How to Not Cough When Smoking Weed

How to not cough when smoking weed
By Anthony Pellegrino Published May 3rd

Fact-checked by Alexandra Arnett, MS

Despite how enjoyable, relaxing, and beneficial cannabis may be for many people, coughing is a standard response to smoking it. Coughing isn't pleasant, causing plenty of new cannabis users to wonder how to not cough when smoking weed.

The act of inhaling cannabis smoke can lead to a fit of coughing. If you’ve experienced it, you know it can be more than just an annoyance. It can be downright painful and, in some cases, even harmful.

Here’s the million-dollar question: Is there a secret path to a cough-free cannabis experience? Can you truly indulge in the pleasure of cannabis without that pesky cough?

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Why Do People Cough?

Coughing is more than just a reflex; it’s your body’s way of protecting your respiratory tract, specifically by preventing harmful or foreign bodies/objects from entering your system. This natural defense mechanism not only prevents the inhalation of debris but also acts as a broom, sweeping away excessive bronchial secretions to keep your airways clear.1

Coughing can stem from various factors, each with its own underlying cause. Respiratory infections, such as colds and flu, lead to coughing as the body combats invading viruses and excess mucus. Allergies induce coughing when the airways react to allergens like pollen or pet dander. Inhaling irritants, like smoke or pollutants, also causes coughing, aiding in their removal.

What is it About Smoking Weed That Makes People Cough?

Why does smoking weed make people cough?

Whether burning wood, tobacco, or cannabis, the result is the release of toxins, irritants, and carcinogens from the combustion process. This revelation comes from studies by the American Lung Association, showing that marijuana smoke contains many of the same harmful compounds as tobacco smoke. These substances irritate the cell linings of your respiratory tract, leading to symptoms like chronic cough, phlegm production, wheezing, and even acute bronchitis.

Ultimately, the cough reflex is triggered by various stimuli acting on specialized receptors called transient receptor potential (TRP) channels. Recent research has indicated that some of the compounds found in marijuana can activate these TRP channels, leading to a cough response.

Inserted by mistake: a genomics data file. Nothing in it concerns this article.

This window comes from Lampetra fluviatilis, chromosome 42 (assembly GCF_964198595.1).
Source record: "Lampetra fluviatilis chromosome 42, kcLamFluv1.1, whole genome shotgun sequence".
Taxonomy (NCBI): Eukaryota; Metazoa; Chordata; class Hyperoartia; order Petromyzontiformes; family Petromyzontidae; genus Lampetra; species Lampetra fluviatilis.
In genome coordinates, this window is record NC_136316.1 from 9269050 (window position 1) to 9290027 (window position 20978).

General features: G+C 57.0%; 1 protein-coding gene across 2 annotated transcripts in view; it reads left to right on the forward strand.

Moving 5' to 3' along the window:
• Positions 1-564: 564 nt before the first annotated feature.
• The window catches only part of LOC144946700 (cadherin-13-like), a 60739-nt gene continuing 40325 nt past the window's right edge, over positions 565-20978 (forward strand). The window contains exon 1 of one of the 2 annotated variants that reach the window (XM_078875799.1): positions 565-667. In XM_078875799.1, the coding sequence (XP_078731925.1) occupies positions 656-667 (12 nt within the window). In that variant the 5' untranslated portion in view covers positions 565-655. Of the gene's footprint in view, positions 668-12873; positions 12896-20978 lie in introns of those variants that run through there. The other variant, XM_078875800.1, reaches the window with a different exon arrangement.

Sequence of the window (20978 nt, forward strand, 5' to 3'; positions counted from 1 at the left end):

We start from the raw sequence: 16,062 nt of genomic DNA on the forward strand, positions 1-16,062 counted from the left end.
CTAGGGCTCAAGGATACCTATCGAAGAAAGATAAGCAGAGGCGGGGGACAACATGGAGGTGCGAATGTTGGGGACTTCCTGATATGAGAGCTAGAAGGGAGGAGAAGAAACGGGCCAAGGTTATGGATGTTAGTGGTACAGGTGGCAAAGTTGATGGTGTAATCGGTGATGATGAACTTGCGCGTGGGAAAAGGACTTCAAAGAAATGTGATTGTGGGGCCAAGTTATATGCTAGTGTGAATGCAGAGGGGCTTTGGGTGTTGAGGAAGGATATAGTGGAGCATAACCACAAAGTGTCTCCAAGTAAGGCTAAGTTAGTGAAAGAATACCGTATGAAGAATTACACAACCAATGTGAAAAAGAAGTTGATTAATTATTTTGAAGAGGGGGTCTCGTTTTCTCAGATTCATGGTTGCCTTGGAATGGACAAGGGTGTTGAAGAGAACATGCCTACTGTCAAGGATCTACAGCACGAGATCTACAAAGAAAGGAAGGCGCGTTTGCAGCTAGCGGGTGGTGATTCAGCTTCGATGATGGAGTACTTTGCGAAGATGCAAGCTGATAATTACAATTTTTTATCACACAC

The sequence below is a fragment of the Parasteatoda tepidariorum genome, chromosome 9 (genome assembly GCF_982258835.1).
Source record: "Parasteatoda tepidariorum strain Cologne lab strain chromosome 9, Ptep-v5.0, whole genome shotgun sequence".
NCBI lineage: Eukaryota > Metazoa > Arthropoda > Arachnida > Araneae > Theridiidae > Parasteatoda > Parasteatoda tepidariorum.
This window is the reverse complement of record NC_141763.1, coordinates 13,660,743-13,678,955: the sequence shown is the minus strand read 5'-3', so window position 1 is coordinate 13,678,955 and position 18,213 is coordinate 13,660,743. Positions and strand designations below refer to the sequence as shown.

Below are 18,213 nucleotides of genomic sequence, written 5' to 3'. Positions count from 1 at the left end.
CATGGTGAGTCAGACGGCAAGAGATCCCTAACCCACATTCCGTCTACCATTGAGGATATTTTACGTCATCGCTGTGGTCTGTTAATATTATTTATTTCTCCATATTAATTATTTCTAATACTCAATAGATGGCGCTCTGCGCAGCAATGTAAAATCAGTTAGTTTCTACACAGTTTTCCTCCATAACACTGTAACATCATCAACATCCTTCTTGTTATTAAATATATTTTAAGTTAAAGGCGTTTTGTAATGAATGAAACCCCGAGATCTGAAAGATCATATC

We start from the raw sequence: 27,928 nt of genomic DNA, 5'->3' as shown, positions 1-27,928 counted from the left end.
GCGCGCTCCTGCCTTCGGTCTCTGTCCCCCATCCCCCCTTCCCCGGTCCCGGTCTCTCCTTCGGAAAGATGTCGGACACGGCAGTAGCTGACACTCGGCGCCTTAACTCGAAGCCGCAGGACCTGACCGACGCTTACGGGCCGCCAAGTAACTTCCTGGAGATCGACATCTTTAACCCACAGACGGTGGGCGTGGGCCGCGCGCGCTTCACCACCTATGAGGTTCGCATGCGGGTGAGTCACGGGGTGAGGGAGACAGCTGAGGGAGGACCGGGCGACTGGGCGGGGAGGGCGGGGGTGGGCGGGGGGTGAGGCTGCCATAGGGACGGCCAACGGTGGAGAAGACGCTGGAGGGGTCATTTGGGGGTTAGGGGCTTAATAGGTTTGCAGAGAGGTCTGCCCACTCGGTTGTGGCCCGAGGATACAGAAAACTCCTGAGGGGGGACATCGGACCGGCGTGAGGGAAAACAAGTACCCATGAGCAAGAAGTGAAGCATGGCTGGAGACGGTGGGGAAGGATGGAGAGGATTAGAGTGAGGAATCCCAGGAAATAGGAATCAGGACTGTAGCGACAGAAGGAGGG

Specifically, activating the TRPA1 ion channel has been associated with coughing induced by respiratory irritants in smoke.2 This is significant because many chemicals known to activate TRPA1 are commonly found in different types of smoke, including those from burning vegetation, diesel exhaust, and cigarettes.

Other researchers have also found there are several cannabinoids, such as CBD and THCV, that can activate these TRP channels, which naturally cause us to cough.  While you seek the highs and delights of cannabis, your body’s cough response might be an unintended and potentially unavoidable side effect.3

How to Smoke Weed Without Coughing

Is there any way to avoid coughing? You don't need to let a cough ruin your cannabis experience. You can enjoy cannabis without an intrusive cough.

Stay Hydrated

Staying hydrated is like arming yourself with a cough-fighting shield.4 Sip on water before, during, and after your session. It helps soothe your throat and reduces the irritation caused by smoke.

Hydration actively supports your body's natural mechanisms. Water helps to thin mucus and clear out any irritants that may accumulate in your throat or airways.

Take It Slow

Be sure to approach your cannabis consumption with a mindful and deliberate pace. This can have a profound impact on your overall experience, particularly when it comes to avoiding coughing and irritation.

Much like savoring a delectable meal, taking your time to enjoy your cannabis can lead to a more enjoyable and comfortable session. A slow and steady measured approach to inhalation can help you steer clear of the uncomfortable coughing fits that can arise from hasty consumption.

Practice controlled and gentle inhalation. Imagine drawing the smoke in as if you were sipping through a straw rather than taking swift and forceful breaths.

Inhale, Exhale and Relax

Inhalation techniques matter. Don’t hold your breath for too long – research indicates that breath-holding doesn’t necessarily enhance the cannabis experience.5 Instead, try taking gentle, controlled hits and allow yourself to exhale smoothly.

Try Using Bongs

The bong is a smoking device known for its water filtration system. Bongs can significantly cool down the smoke and filter out some irritants. In fact, studies suggest that water filtration can effectively remove components from marijuana smoke that are known to be toxic while letting the THC pass through. Consider trying out this gentler method for a smoother, less cough-prone experience.

How to Stop Coughing When Smoking Weed

How to stop coughing when smoking weed?

We’ve all been there - you’re in the middle of a smoke session, and the coughing suddenly takes center stage. It may be time to find a better way to smoke, or maybe you just want to soothe your irritated throat.

The Pause and Breathe Technique

Coughing fits can sometimes catch you off guard during a cannabis session. If this happens, it's important to take a purposeful pause and engage in deliberate breathing to calm your respiratory system and soothe the urge to cough.